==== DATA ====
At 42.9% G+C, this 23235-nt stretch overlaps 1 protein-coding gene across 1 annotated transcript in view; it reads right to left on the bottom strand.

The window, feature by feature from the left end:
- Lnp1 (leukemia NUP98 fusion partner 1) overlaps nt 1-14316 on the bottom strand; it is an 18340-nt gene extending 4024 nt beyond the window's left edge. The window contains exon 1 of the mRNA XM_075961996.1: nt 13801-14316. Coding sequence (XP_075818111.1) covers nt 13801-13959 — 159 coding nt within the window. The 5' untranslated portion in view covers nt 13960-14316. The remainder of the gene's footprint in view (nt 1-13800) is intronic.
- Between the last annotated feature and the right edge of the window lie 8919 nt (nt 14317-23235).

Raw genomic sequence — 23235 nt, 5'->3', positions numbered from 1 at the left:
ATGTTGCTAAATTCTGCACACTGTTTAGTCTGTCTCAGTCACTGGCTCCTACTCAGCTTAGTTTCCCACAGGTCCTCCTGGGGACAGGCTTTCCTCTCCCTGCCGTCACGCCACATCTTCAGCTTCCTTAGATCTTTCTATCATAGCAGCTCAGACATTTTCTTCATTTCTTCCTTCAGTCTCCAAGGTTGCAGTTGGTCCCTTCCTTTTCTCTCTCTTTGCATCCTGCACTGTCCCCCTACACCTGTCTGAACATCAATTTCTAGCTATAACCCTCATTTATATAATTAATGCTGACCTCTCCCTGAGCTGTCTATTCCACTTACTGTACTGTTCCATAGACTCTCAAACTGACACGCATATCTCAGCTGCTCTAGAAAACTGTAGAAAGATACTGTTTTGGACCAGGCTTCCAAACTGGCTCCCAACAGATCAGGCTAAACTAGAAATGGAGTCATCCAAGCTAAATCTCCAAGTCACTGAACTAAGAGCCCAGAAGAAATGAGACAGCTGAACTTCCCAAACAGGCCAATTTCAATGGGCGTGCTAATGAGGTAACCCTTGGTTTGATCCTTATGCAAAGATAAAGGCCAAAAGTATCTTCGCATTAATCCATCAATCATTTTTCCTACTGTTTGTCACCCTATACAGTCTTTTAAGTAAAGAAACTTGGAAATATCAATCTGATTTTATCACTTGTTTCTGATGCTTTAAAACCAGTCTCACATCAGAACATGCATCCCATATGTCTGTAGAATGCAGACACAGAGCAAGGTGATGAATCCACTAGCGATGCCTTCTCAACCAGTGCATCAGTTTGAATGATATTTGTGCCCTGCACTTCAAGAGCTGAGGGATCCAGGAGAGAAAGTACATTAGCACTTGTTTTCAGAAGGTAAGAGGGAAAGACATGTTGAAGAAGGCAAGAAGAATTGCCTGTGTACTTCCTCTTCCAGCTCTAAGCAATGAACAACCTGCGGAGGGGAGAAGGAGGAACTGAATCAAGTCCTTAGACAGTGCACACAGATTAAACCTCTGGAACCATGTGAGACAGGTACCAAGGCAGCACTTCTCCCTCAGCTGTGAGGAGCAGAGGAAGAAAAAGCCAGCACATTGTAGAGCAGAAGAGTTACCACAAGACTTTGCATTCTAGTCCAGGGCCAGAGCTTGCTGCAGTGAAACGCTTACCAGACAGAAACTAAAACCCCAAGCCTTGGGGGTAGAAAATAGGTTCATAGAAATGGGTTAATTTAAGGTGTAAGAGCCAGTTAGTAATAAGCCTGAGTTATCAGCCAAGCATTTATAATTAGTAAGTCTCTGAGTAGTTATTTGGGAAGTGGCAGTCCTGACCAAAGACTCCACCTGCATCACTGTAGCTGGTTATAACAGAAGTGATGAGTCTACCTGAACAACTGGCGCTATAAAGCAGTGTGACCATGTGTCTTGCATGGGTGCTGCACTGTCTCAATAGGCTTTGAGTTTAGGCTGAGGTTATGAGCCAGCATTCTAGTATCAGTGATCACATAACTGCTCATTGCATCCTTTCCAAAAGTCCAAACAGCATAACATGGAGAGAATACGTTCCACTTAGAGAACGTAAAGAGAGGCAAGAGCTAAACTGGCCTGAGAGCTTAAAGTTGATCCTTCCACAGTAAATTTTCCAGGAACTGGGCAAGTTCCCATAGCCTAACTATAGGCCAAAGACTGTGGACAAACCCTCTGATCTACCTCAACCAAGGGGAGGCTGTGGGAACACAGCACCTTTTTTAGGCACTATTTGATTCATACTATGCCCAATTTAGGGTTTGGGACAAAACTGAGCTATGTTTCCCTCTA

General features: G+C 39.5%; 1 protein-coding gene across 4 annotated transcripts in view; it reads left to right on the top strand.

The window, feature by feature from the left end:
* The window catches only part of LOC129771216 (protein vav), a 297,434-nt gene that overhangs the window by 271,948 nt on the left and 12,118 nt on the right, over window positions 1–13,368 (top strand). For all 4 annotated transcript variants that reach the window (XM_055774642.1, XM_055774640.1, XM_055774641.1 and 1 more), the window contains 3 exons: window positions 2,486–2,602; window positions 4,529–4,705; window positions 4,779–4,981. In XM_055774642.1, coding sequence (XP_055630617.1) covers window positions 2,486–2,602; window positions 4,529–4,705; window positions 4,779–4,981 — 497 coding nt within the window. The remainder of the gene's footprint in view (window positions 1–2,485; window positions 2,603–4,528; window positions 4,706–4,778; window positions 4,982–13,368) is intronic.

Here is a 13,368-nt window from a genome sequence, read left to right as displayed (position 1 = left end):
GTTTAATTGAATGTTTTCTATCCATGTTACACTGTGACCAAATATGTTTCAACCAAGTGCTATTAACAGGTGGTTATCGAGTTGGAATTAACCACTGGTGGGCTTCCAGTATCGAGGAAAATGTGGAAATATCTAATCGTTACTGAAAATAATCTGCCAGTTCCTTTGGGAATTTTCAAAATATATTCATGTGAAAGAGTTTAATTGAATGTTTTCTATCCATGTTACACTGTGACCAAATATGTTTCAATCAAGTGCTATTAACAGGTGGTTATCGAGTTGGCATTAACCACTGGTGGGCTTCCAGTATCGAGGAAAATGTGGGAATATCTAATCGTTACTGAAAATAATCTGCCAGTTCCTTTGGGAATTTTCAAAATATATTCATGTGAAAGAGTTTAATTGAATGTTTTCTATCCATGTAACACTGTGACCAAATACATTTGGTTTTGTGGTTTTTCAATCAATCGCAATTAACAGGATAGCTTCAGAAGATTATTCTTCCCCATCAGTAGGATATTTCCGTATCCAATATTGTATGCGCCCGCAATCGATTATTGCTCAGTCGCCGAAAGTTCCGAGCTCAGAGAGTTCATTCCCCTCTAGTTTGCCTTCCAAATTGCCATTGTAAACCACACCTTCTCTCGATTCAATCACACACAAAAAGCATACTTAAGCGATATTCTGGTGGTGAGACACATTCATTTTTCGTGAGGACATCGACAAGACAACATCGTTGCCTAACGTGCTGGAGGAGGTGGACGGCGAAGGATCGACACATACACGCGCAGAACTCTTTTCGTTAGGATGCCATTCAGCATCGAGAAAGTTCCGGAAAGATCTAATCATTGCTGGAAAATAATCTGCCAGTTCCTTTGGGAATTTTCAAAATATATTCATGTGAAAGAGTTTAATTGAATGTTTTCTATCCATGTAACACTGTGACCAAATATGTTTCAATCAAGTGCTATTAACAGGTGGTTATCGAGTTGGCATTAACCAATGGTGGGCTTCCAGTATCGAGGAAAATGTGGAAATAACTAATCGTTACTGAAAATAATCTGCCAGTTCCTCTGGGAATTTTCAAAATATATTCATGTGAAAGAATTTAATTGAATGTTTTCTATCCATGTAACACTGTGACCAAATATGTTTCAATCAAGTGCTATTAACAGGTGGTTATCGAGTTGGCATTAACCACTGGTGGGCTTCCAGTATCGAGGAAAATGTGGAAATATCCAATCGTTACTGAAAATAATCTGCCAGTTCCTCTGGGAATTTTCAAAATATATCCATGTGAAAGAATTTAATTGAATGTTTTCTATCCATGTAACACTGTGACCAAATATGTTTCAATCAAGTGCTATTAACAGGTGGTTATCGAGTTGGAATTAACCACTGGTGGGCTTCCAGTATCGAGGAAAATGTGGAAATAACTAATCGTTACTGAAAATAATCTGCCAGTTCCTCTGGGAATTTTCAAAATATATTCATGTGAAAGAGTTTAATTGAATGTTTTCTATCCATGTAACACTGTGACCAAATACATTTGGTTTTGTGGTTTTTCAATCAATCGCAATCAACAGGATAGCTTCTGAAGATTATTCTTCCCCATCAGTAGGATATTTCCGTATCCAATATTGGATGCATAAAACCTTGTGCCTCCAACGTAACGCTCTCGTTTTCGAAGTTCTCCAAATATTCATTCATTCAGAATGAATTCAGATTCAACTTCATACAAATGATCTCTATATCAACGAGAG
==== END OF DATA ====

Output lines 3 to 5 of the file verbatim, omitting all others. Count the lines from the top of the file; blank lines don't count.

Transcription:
- Lnp1 (leukemia NUP98 fusion partner 1) overlaps nt 1-14316 on the bottom strand; it is an 18340-nt gene extending 4024 nt beyond the window's left edge. The window contains exon 1 of the mRNA XM_075961996.1: nt 13801-14316. Coding sequence (XP_075818111.1) covers nt 13801-13959 — 159 coding nt within the window. The 5' untranslated portion in view covers nt 13960-14316. The remainder of the gene's footprint in view (nt 1-13800) is intronic.
- Between the last annotated feature and the right edge of the window lie 8919 nt (nt 14317-23235).

Raw genomic sequence — 23235 nt, 5'->3', positions numbered from 1 at the left: